Many people are unaware of the extreme benefits of building muscle and therefor exclude strength training from their fitness routines. Science proves the benefits of building muscle are significant for your overall health. They include, improved bone density (as we get older this is pertinent as it helps in injury prevention), improved metabolism (the more muscle you have, the more fat you burn, even at rest), improved heart health, decreased anxiety and depression symptoms, improved sleep and improved brain function. Building muscle, however, is not as simple as just doing some push-ups and squats. It includes fueling your body properly.

Contrary to some ideas you may be exposed to, carbohydrates are important, as they are our main source of energy and glucose, (necessary for a properly functioning brain). Completely eliminating carbs is not a healthy choice. When we think about carbs, many times we think about pasta, breads and whole grains, most which contain gluten. Gluten is a protein found in many grains such as wheat, rye, barley and spelt. (Think of gluten like glue that binds the food together or thickens up soups and gravies.) Gluten is also kryptonite for those with gluten intolerance and Celiac disease. So what kind of gluten free options do we have? A lot actually!

There are some excellent slow burning carbohydrates that do not contain gluten in their natural state. Some of these foods include oats, beans, sweet potatoes and brown rice. Oats are a great source of energy and a complex, slow burning carbohydrate. Whole oats are fiber rich, can lower bad cholesterol, reduce the risk of diabetes and can help improve blood sugar control. Beans and legumes are slow burning carbohydrates and a good source of protein. Benefits include better heart heath, preventing fatty liver and controlling the appetite. It is important to note that sometimes these foods are processed on the same lines as foods containing gluten and therefor can become contaminated. Make sure to search for a certified GF label on these foods.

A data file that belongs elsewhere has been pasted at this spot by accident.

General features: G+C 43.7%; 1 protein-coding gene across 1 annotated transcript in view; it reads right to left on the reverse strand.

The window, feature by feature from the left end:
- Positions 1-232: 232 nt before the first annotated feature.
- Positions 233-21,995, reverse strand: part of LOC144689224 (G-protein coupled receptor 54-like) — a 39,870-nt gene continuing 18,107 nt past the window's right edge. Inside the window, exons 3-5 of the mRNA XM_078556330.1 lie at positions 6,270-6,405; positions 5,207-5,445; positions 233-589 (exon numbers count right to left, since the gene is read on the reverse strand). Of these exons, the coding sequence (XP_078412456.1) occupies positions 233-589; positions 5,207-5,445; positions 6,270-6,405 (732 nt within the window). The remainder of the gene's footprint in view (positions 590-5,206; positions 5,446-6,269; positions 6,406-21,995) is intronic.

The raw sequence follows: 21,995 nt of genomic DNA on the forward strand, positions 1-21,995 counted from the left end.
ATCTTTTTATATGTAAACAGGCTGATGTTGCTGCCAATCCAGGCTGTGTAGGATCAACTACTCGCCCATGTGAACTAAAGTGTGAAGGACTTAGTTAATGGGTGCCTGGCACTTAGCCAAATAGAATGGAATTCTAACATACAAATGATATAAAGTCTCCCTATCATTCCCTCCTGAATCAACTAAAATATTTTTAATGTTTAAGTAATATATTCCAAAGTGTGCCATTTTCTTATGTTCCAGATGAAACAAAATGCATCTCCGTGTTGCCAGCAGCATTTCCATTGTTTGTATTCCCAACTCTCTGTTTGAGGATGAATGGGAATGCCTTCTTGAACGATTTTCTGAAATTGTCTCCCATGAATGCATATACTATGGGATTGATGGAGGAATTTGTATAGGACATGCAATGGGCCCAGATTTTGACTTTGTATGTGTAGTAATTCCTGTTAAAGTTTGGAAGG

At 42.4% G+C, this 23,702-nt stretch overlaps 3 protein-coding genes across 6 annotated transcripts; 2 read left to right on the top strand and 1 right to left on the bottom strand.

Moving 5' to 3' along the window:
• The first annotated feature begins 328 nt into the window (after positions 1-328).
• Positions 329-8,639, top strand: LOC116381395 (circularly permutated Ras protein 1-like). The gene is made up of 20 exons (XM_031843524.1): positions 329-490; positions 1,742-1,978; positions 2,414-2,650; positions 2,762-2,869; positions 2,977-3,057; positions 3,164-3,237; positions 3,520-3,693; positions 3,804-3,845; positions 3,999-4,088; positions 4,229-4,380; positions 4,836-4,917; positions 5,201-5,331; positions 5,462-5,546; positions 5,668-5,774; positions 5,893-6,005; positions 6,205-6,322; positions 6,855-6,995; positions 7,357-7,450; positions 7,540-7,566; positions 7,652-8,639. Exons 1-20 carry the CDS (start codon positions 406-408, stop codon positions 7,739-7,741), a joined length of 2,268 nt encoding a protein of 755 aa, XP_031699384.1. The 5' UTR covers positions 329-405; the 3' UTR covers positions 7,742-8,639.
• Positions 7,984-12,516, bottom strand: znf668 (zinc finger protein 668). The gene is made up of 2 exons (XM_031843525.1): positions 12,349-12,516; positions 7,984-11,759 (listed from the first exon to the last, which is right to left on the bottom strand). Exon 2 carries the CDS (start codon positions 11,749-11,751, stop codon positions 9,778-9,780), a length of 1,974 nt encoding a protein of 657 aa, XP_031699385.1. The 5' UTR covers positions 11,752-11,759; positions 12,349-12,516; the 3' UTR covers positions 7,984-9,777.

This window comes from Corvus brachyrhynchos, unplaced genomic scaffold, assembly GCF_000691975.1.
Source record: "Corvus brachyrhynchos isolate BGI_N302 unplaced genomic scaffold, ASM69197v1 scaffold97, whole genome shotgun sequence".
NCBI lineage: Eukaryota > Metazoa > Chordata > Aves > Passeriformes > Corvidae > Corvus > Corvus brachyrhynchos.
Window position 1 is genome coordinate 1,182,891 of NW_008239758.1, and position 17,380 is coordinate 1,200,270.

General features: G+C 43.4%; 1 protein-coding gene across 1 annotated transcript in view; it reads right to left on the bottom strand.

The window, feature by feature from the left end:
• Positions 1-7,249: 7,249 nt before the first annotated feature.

Alternative carbs for eating properly while trying to gain muscle include quinoa, fruits and flax. Lean proteins and healthy fats are also gluten free and safe to eat. Chicken, turkey, egg whites, lean sirloin, shrimp, salmon, tuna and cod are just a few examples of lean proteins to fill up on when training for muscle gain. Natural, organic nut butters, avocados and coconut oils are great sources of fats to include in your daily regimen.

Protein shakes a healthy and convenient option when trying to gain muscle. Finding a protein shake that is truly gluten and dairy free (made in a dedicated gluten and dairy free facility) used to be difficult. Now, there are many safe plant based protein options such as pea, cranberry, hemp and soy in a variety of flavors. Incorporating these shakes into your daily regimen can help you achieve getting the necessary nutrients for your energy expenditure.

It is also important to mention here that having Celiac disease damages the lining of the stomach which is responsible for absorbing nutrients. Many Celiacs may find they are deficient in Vitamin D3, B12, Iron and Magnesium. It is essential to eat foods high in these nutrients, especially when training as it is very taxing to the body. Building muscle, gaining mass and fitness training can hurt you rather than help you if you are not getting adequate nutrients. A professional can assist with ensuring you are getting the proper amount of macronutrients daily to sustain your energy balance. I advise beginners or the inexperienced to get help from a certified trainer and nutritionist before embarking on a strength training plan. Also, it is important to advise your doctor before starting any new workout or nutrition plans.

**I am not a Doctor. Any statements posts, opinions, recipes, or information is not intended to treat any medical condition or ailment. This content is not intended to be a substitute for medical advice, diagnosis or treatment of any kind. Should you choose to practice any of the suggestions you see on this page, seek the guidance of your physician or a qualified health care provider. Advise your Doctor before starting any new fitness or nutrition programs. Thank you.


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